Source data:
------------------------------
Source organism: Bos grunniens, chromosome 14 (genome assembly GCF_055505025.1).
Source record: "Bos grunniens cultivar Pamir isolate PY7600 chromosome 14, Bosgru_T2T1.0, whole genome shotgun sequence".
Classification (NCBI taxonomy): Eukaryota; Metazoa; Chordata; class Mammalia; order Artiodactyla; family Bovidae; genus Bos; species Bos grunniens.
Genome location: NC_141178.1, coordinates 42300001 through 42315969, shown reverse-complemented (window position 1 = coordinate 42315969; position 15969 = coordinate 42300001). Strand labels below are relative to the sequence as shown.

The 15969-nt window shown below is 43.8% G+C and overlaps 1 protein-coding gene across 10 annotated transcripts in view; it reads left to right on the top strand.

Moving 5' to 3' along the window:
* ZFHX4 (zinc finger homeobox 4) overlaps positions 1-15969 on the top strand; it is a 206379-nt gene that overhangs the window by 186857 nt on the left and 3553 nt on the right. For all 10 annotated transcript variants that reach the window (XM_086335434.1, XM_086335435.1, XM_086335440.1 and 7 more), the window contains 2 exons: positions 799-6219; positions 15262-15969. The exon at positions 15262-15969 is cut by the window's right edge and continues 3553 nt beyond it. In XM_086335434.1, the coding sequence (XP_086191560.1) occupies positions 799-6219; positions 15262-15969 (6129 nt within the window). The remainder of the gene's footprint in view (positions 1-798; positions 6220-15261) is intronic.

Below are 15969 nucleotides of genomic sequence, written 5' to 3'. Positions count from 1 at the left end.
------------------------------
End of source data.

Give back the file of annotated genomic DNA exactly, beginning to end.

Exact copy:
Source organism: Bos grunniens, chromosome 14 (genome assembly GCF_055505025.1).
Source record: "Bos grunniens cultivar Pamir isolate PY7600 chromosome 14, Bosgru_T2T1.0, whole genome shotgun sequence".
Classification (NCBI taxonomy): Eukaryota; Metazoa; Chordata; class Mammalia; order Artiodactyla; family Bovidae; genus Bos; species Bos grunniens.
Genome location: NC_141178.1, coordinates 42300001 through 42315969, shown reverse-complemented (window position 1 = coordinate 42315969; position 15969 = coordinate 42300001). Strand labels below are relative to the sequence as shown.

The 15969-nt window shown below is 43.8% G+C and overlaps 1 protein-coding gene across 10 annotated transcripts in view; it reads left to right on the top strand.

Moving 5' to 3' along the window:
* ZFHX4 (zinc finger homeobox 4) overlaps positions 1-15969 on the top strand; it is a 206379-nt gene that overhangs the window by 186857 nt on the left and 3553 nt on the right. For all 10 annotated transcript variants that reach the window (XM_086335434.1, XM_086335435.1, XM_086335440.1 and 7 more), the window contains 2 exons: positions 799-6219; positions 15262-15969. The exon at positions 15262-15969 is cut by the window's right edge and continues 3553 nt beyond it. In XM_086335434.1, the coding sequence (XP_086191560.1) occupies positions 799-6219; positions 15262-15969 (6129 nt within the window). The remainder of the gene's footprint in view (positions 1-798; positions 6220-15261) is intronic.

Below are 15969 nucleotides of genomic sequence, written 5' to 3'. Positions count from 1 at the left end.